Site Logo
Site Logo

I have almost £60,000 in separate cash ISA account

03 September 2021

Got a question?We'll put your question to our panel of helpful advisers

Question by Meg

I have almost £60,000 in separate cash ISA accounts which will be maturing in the next 6-8 months but only about £5000 in a NEST pension scheme which I no longer contribute to. Would it be better to transfer most of the money from the cash ISAs to a stocks, share account or to divide the money equally with a new pension scheme. I am 50 years old.


Answered by James Greenly

Hi Meg

Thank you for your question.

One of the main benefits of investing money into a pension over an ISA (whether it is cash or stocks and shares) is you will benefit from a government 'top up' of at least 20%. For example, if you want to make a contribution of £1,000 into your pension, it will only cost you £800, the government add £200 and this goes directly into your pension.

There are a few rules around how much you can pay into your pension. The main ones to note are that you can only contribute up to 100% of your 'pensionable' income each tax year. For most people this just means up to 100% of their salary. If you're not working and have no pensionable income, then you can still contribute up to £3,600 a year (which will cost you £2,880). There are a few different rules around pension contributions, however they're a bit complex and don't impact most people. You can read about them here: https://www.moneysavingexpert.com/savings/discount-pensions/

As you have a NEST pension, I am assuming that either your current or a previous employer set this up for you? If you're still working, then your employer has a legal obligation to pay into a pension for you. If you have previously decided to stop paying it, it is worth considering starting up these contributions again.

You can access your pension once you reach age 55, so although your money would be locked up, it’s not too long to wait. Once in a pension, the money also falls outside of your estate for inheritance tax purposes. Inheritance tax is only really a concern if your estate is more than £325,000.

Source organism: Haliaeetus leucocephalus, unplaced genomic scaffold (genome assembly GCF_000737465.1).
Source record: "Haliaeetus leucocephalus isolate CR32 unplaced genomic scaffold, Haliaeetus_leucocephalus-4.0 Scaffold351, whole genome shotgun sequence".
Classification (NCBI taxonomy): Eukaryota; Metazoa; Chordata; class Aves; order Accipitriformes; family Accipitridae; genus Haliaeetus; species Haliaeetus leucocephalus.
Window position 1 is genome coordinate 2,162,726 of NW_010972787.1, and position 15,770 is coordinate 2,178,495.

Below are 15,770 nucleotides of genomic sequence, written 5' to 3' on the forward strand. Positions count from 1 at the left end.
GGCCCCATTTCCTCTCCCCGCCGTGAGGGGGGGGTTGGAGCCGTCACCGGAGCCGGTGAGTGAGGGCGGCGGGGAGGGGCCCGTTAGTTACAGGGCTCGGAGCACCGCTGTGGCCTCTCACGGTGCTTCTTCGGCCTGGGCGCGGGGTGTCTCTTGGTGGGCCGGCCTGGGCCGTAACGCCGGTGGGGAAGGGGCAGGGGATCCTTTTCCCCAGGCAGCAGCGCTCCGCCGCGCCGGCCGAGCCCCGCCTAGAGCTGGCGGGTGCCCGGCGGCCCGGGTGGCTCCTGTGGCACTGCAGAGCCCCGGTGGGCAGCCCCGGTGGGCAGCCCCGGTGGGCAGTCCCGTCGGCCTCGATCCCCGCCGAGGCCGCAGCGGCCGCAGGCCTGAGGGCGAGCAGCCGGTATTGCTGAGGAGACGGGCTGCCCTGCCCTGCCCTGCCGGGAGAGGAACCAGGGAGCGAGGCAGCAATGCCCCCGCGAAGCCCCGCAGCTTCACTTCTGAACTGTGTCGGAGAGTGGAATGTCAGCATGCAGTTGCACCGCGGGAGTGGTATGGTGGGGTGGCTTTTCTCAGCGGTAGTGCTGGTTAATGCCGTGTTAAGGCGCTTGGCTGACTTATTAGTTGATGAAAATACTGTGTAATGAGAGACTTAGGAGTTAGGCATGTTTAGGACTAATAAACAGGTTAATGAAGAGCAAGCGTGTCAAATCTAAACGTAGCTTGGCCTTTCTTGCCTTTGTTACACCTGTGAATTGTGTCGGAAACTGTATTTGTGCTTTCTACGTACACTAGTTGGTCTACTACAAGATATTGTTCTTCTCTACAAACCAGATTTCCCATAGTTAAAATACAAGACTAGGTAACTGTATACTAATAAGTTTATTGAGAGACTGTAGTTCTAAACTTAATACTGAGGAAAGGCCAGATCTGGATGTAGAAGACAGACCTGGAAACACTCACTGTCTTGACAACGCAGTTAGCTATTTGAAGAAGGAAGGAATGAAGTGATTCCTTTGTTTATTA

As your money is currently in cash, you may be on the more cautious side when it comes to risk and investing. It's worth noting that even if you decide to invest some or all of your cash ISA money into your pension, you could still opt for a 'cash' fund - although I personally wouldn't advise this as you'll be losing money in real terms (after inflation has eroded the true purchasing power of your money).

Let's compare what the next 5 years would look like if you were to invest into your NEST pension (into a cash fund) vs. investing in a cash ISA:

Over 5 years, if you saved £2,880 a year into your cash ISA, assuming 1% annual interest, at the end of the period you would have £14,704. You would have saved a total of £14,400, so the total return would be £304.

Over 5 years, if you saved £2,880 a year into your pension, assuming 1% a year return, at the end of the period you would have £18,380. You would still have only saved £14,400, but the government would have added £3,600 for you. This would mean your total return is £3,980, 13x the return on your cash!

In summary then, you will almost certainly benefit from holding the money in your NEST pension over a cash ISA, but this money will be tied up for 5 years. If you have no need to use these funds over the next 5 years, then it could be a great way of taking advantage of the free government top up.

The other option as you’ve pointed out is to simply move your cash ISAs into Stocks & Shares ISAs, however this would mean you need to research and decide on an appropriate mix of investments and ISA provider. You could decide to use an online ‘robo adviser’ (see the Boring Money research on these) or open a Stocks & Shares ISA with a ‘DIY’ online platform. The benefit of using a robo adviser is they will select the investments for you. They will ask you questions to find out how long you can invest for, what your feelings are towards investment risk (i.e. how much volatility you can stomach!) and what your financial affordability is.

Ultimately, the decision will come down to what this money is going to be used for. If you can tie it up for at least 5 years and want it to provide for you once you’re into retirement, a pension seems a no brainer because of the government top up.
If you might need access to some or all of the money within the next 5 years, then a cash or stocks and shares ISA is likely to be the best bet for you.

Don’t forget, you could always ‘hedge your bets’ and keep some back in a cash ISA, move some into a stocks and shares ISA and invest some into your existing NEST pension.

Nothing here should be considered advice, you'll need to do your own research and make your own decision as to the right route for you.
Should you need any more support or guidance, please feel free to reach out.

Best wishes

James

Answered by

James Greenly

Chartered Financial Planner

I am a Chartered Financial Planner at Capital Asset Management, a boutique financial planning and wealth management firm based in the City of London.